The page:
and Specific Aims.) In chronic obstructive lung diseases such as asthma studies report structural changes in the airway wall including increases in smooth muscle mass. There is little information available with respect to factors that control the mass of the various cells which constitute the airway wall and it is unclear whether increases in mass occur via hyperplasia or hypertrophy of the resident cells. The overall goal of this project is to define the interaction of airway epithelial cells, smooth muscle cells and fibroblasts in terms of cell growth. The overall working hypothesis is that airway epithelial cells, smooth muscle cells, fibroblasts and the matrix surrounding them interact in a complex fashion and this interaction is responsible for the structure of the airway wall. In conditions associated with airway injury, such as hyperoxia, the normal cell-cell interactions and production of growth modulating factors is disrupted, inducing altered airway structure and function.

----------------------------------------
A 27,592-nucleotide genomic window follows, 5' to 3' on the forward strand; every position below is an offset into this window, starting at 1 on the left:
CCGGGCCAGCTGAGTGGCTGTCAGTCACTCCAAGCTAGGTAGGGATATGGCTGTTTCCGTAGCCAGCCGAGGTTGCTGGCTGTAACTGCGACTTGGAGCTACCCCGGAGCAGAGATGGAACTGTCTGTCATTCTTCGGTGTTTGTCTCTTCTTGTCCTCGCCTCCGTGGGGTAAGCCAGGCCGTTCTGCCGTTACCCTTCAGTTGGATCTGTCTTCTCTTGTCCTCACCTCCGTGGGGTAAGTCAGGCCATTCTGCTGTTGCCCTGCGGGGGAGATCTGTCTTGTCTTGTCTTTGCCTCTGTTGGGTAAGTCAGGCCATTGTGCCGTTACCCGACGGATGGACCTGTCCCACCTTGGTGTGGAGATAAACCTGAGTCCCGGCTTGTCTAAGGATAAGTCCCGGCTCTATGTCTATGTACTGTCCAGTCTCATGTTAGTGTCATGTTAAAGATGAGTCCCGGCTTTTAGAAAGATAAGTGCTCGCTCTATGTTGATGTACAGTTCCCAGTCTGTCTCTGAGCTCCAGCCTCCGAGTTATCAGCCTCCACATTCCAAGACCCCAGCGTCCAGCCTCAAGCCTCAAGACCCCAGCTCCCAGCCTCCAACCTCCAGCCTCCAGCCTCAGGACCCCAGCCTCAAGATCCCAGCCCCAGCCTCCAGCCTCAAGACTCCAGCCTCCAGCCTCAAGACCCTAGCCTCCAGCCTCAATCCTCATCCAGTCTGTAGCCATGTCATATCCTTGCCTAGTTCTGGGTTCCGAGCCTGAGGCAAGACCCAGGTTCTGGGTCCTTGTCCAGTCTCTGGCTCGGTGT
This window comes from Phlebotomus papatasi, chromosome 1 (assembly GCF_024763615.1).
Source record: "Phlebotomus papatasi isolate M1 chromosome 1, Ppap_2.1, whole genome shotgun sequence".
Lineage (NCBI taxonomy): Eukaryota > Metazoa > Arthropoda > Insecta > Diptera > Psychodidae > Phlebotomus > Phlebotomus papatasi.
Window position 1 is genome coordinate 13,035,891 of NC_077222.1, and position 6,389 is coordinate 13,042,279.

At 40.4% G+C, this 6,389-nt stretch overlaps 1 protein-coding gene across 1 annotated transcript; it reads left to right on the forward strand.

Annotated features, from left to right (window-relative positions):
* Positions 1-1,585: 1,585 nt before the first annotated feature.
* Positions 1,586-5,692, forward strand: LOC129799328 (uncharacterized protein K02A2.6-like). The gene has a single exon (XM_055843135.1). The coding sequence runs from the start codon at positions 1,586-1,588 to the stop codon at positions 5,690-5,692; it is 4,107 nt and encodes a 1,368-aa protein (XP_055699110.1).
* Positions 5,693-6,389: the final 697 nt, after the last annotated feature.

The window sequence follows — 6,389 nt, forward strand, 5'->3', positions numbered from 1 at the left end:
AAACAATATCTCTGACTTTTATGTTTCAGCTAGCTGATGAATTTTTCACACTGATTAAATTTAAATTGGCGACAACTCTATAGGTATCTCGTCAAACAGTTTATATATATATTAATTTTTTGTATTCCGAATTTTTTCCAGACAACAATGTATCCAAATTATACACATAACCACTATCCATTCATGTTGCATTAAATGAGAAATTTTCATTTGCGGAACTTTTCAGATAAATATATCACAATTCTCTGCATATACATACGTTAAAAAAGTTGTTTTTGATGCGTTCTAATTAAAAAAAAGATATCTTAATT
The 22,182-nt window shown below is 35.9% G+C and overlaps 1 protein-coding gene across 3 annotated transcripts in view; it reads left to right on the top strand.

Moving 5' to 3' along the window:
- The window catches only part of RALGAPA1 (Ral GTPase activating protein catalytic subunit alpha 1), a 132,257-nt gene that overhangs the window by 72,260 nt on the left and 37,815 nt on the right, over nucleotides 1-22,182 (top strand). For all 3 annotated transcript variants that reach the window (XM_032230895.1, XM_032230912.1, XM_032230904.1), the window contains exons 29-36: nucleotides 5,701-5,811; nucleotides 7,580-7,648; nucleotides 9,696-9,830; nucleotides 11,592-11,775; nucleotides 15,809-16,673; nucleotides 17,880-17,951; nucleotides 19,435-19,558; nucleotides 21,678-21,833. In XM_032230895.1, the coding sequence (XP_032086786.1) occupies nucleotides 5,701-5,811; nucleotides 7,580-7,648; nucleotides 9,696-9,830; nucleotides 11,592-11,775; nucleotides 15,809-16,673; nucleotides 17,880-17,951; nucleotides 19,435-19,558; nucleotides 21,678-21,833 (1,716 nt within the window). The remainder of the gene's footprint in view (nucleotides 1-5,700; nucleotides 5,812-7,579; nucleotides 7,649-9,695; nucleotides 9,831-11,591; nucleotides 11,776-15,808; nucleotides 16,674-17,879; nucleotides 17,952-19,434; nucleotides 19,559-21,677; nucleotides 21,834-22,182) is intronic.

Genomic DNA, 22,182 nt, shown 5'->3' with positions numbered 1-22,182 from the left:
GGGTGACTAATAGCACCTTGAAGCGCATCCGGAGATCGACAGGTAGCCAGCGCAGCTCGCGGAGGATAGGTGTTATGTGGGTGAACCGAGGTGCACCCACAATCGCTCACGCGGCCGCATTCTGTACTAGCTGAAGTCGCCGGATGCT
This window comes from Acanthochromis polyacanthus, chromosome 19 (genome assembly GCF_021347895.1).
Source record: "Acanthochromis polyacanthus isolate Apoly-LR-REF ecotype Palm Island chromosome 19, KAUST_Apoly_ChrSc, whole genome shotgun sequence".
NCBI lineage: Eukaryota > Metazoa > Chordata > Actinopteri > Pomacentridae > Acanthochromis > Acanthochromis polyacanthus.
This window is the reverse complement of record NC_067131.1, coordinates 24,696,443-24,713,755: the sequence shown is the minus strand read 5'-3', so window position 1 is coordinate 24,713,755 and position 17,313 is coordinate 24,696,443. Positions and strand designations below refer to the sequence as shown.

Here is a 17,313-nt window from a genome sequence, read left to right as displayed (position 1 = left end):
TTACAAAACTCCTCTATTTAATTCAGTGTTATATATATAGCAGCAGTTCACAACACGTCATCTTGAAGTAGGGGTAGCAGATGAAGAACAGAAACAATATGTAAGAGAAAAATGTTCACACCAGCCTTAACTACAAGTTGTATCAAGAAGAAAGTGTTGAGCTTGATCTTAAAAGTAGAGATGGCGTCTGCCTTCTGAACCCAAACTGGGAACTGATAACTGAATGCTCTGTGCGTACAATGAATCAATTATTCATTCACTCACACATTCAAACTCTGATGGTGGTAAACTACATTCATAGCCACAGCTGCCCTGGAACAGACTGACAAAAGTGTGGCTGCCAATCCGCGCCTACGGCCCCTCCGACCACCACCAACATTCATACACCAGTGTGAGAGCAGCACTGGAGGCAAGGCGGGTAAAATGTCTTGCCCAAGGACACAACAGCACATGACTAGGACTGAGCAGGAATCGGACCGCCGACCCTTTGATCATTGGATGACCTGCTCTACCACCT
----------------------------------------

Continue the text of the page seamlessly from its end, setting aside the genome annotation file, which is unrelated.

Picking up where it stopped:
The Specific Aims are: 1) to compare the pattern of response of individual cells within airway organ cultures to that of isolated epithelial cells, smooth muscle cells and fibroblasts in response to selected growth factors; 2) to assess the interaction of the cells in the airway wall; 3) to compare the pattern of response of individual cells within airway organ cultures to that of isolated epithelial cells, smooth muscle cells and fibroblasts in response to oxygen induced injury, and 4) to determine how cell: cell interactions modulate the cellular response to oxygen induced injury. These experiments could provide important new insights into the factors responsible for the maintenance of normal airway structure and the remodeling response associated with injury and asthma.
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